Bovine fetal fibroblast (BFF) cell lines were successfully established from all 3 fetuses recovered at the slaughterhouse (described herein as BFF1, BFF2 and BFF3, respectively). Cell lines were cultured up to passage 4 and nuclear transfer experiments were carried out with these cells on passage 5-6. Stably transfected cells were also generated with the marker gene pHcRed1-nuc, allowing selection both by resistance to neomycin and the intensity of red fluorescence protein signal (Figure 1). Fifteen neomycin resistant cell lines were generated, 5 of which expressed red fluorescent protein at a higher level. Karyotyping analysis of these cells showed a normal chromosome complement (2n = 60; XX) in 4 out of 5 cell lines analyzed. This analysis allowed the selection of 2 normal transfected cell lines for further nuclear transfer experiments (Figure 1; clones BFF-Tg 1.1 and BFF-Tg 1.2, respectively), that were used on passage 9-10. The assessment of transgenic cloned embryos expressing red fluorescent protein during the embryonic development up to the blastocyst stage, was described previously (Felmer and Arias, 2008). The efficiency of nuclear transfer generated bovine embryos was compared using these transfected and non-transfected bovine fetal fibroblast cell lines on independent replicates. No significant difference in terms of cleavage rate was observed between embryos generated for any of the transfected and non-transfected cell lines (59 to 64%). However, a significant difference in the rate of blastocyst generated from cell lines derived from the non-transfected and/or transfected group was observed (Table 1). One transfected (BFF tg 1.2) and one non-transfected (BFF 3) cell line had the lowest rate of blastocyst (10 and 11%, respectively), while transfected (BFF tg 1.1) and non-transfected (BFF 1 and 2) cell lines had the best developmental capability (21, 18 and 18%, respectively). The quality of nuclear transfer embryos generated by these cells, as measured by the total number of cells and by assessing some morphology aspects of their appearance, was not different for any of the cell lines used as nuclear donors.


In this report, we investigated the suitability of cell lines derived from 3 different fetal sources and the effects of genetic manipulation of these cells on the in vitro developmental potential of nuclear transfer derived bovine embryos. We chose to use fetal cells as donors for nuclear transfer experiments, because these cells are believed to have less genetic damage and better proliferative ability than adult somatic cells and therefore are more robust for transfection experiments. We observed a significant effect between cell lines derived from different fetal sources despite the fact that all cell lines belonged to the same breed of origin, were isolated within the same day and were cultivated under equal culture conditions. Furthermore, all the cell lines were at the same passage number by the time of nuclear transfer experiments were carried out (between 5-6 passages) and were subjected to the same cell cycle synchronization protocol, as described in Material and Methods section. Although there was no difference in the cleavage rate for any of the fetal fibroblast cell lines used, a significant difference was observed in the rate of blastocyst that was consistently higher for 2 of the 3 fetal fibroblast cell lines assessed (21, 18 and 11% for BFF 1, BFF 2 and BFF 3, respectively).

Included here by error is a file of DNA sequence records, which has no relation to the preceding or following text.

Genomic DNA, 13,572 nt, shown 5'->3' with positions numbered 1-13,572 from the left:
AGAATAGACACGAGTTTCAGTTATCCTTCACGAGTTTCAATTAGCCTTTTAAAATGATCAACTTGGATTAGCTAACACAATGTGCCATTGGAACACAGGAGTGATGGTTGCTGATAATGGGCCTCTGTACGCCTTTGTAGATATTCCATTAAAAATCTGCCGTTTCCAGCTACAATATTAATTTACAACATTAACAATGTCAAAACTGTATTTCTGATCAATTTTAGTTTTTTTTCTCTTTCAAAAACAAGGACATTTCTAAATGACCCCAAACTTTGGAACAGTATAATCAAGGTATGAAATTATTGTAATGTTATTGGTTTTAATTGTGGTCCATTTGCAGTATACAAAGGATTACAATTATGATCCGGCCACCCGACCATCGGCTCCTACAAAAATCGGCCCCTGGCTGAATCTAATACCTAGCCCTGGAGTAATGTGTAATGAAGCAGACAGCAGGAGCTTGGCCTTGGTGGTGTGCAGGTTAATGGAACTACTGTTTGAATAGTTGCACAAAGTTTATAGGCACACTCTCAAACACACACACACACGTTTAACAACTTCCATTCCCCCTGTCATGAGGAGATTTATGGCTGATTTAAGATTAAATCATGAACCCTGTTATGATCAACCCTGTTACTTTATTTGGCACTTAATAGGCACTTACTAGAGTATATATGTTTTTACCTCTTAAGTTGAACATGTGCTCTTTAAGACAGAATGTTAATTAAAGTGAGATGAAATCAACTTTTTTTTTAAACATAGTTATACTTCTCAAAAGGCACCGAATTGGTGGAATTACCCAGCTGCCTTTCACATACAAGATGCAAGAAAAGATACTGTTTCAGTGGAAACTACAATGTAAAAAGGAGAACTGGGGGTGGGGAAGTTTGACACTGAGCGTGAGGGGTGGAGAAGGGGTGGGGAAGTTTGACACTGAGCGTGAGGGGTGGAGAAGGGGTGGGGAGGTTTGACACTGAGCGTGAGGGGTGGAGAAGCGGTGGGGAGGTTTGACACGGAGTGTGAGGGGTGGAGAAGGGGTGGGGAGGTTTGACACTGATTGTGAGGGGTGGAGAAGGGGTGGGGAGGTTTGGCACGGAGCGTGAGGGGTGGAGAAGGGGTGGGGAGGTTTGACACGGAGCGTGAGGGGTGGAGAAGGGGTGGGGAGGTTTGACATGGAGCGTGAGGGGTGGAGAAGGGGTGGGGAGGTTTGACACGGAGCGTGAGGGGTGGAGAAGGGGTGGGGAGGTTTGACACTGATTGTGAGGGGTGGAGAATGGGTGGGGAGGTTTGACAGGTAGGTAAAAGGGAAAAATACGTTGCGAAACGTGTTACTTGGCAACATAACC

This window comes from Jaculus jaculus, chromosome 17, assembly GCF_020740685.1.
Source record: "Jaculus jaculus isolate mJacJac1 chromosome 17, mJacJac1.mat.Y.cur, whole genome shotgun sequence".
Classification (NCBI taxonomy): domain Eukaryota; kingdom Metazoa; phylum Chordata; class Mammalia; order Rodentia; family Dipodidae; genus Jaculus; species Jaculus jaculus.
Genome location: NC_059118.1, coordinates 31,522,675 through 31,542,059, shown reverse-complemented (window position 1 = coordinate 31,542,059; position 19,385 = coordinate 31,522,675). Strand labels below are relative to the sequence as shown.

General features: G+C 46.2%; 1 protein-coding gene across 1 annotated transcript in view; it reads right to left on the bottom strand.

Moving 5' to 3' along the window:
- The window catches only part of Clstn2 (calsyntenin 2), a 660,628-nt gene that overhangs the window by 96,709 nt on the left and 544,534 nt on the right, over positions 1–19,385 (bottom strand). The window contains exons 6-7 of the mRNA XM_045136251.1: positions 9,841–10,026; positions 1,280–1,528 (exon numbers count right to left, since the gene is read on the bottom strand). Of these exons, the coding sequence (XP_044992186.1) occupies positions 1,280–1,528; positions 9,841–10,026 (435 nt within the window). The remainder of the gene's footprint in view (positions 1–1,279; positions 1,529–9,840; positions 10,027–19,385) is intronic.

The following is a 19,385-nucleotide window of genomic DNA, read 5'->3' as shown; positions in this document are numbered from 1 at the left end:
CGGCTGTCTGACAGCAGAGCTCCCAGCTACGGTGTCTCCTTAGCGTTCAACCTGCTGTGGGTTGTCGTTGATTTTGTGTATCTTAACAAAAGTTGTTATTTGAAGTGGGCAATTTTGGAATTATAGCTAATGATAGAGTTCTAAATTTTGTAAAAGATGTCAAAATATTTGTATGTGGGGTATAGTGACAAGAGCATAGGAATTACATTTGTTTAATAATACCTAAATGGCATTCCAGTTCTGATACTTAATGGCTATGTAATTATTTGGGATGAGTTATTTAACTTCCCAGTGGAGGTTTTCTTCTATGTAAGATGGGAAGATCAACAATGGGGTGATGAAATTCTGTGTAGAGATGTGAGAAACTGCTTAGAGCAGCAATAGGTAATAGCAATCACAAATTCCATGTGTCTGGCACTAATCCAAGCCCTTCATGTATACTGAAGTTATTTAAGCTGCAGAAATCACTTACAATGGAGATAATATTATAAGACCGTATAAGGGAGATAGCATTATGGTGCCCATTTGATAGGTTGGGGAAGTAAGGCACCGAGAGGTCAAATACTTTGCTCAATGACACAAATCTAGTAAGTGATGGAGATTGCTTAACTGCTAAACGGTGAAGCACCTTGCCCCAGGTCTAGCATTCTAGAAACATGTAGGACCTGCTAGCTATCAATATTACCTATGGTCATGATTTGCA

Results described previously using different primary cell lines of adult bovine somatic cells indicated that the primary donor cell culture affects in vitro blastocyst development, initial pregnancy rates, and the percentage of live births (Miyoshi et al. 2003; Poehland et al. 2007). Similar results were obtained in pig cloning studies, where not only different cell lines, but also different clones derived from one primary cell line used as nuclear donors resulted in different development beyond day 90 of gestation (Kühholzer et al. 2001) and in horse cloning studies where cumulus, granulose, fetal and adult fibroblast cells had all in vitro and in vivo differential developmental potential (Lagutina et al. 2005). However, contradictory results have also been observed when the efficiency of nuclear transfer using a number of somatic cell types from adult, newborn, and fetal female and male donor cattle were compared with no difference in the percentage of embryos that developed to the blastocyst stage being reported (Kato et al. 2000). Similar results were also observed using various cell types derived from mice of different strains, sexes and ages (Wakayama and Yanagimachi, 2001). This marked difference observed for any of the cell types and/or cell lines used in nuclear transfer experiments may be due to epigenetic effects, because even within a primary cell culture, the generation of cell lines from that culture showed some lines more suitable than others for nuclear transfer (Kühholzer et al. 2001). Modifications that may occur during cell culture might result in epigenetic changes to the genomes making these cells more or less capable of being reprogrammed. In fact, wide-spread abnormalities in gene expression in embryos and cloned animals are beginning to emerge, which suggests that transcriptional regulation mechanisms were impaired possibly at different levels during the reprogramming process (Dean et al. 2001; Beyhan et al. 2007; Suzuki et al. 2008).